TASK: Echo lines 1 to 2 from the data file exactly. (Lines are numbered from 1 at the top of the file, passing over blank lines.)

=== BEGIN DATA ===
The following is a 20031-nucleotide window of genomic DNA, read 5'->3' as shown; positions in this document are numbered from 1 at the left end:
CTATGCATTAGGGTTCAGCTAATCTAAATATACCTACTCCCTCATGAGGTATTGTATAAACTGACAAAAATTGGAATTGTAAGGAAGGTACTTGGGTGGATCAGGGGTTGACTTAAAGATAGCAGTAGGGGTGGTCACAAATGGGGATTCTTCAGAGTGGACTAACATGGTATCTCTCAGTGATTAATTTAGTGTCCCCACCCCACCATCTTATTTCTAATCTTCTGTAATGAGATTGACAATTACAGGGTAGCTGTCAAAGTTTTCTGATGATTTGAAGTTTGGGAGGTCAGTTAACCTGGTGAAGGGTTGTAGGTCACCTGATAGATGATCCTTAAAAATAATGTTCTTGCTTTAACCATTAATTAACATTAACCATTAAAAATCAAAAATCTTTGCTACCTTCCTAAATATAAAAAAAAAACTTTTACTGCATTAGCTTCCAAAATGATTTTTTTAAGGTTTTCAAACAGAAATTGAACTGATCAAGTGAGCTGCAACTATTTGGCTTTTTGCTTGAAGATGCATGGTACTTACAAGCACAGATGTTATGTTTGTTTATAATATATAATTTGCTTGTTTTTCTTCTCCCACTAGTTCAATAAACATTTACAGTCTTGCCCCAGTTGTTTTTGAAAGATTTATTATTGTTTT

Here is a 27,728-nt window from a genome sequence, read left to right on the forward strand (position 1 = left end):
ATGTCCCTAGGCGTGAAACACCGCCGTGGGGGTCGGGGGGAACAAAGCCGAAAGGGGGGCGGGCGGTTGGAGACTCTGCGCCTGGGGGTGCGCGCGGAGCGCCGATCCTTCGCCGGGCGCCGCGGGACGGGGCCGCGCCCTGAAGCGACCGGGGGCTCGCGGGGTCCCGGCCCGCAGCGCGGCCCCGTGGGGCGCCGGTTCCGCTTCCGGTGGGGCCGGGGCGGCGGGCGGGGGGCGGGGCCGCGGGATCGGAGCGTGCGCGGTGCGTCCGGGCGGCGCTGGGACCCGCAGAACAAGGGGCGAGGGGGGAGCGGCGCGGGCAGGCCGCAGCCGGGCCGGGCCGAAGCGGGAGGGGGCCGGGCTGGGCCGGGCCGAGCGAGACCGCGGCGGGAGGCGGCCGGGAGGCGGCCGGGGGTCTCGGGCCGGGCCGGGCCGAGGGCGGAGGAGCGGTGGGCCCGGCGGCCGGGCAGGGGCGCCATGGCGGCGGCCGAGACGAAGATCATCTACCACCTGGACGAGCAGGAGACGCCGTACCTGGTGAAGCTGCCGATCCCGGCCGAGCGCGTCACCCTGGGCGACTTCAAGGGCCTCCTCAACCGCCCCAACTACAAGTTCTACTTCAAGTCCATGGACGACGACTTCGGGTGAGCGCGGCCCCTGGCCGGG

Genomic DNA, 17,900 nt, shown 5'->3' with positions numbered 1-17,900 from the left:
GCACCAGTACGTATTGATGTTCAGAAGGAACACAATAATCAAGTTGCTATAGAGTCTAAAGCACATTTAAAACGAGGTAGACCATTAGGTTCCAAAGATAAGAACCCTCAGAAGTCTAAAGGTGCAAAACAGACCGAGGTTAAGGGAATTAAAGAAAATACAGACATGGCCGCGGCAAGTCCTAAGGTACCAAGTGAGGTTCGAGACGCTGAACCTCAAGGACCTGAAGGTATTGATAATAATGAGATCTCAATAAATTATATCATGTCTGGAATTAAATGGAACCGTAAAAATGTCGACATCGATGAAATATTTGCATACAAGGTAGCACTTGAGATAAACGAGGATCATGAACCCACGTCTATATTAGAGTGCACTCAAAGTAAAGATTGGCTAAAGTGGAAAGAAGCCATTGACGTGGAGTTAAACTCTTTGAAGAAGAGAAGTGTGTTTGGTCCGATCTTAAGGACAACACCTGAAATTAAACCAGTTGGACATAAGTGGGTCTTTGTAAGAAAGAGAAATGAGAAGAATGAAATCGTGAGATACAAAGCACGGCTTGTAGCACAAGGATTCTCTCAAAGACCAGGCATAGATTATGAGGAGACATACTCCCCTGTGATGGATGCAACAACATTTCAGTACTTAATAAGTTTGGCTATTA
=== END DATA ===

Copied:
The following is a 20031-nucleotide window of genomic DNA, read 5'->3' as shown; positions in this document are numbered from 1 at the left end:
CTATGCATTAGGGTTCAGCTAATCTAAATATACCTACTCCCTCATGAGGTATTGTATAAACTGACAAAAATTGGAATTGTAAGGAAGGTACTTGGGTGGATCAGGGGTTGACTTAAAGATAGCAGTAGGGGTGGTCACAAATGGGGATTCTTCAGAGTGGACTAACATGGTATCTCTCAGTGATTAATTTAGTGTCCCCACCCCACCATCTTATTTCTAATCTTCTGTAATGAGATTGACAATTACAGGGTAGCTGTCAAAGTTTTCTGATGATTTGAAGTTTGGGAGGTCAGTTAACCTGGTGAAGGGTTGTAGGTCACCTGATAGATGATCCTTAAAAATAATGTTCTTGCTTTAACCATTAATTAACATTAACCATTAAAAATCAAAAATCTTTGCTACCTTCCTAAATATAAAAAAAAAACTTTTACTGCATTAGCTTCCAAAATGATTTTTTTAAGGTTTTCAAACAGAAATTGAACTGATCAAGTGAGCTGCAACTATTTGGCTTTTTGCTTGAAGATGCATGGTACTTACAAGCACAGATGTTATGTTTGTTTATAATATATAATTTGCTTGTTTTTCTTCTCCCACTAGTTCAATAAACATTTACAGTCTTGCCCCAGTTGTTTTTGAAAGATTTATTATTGTTTT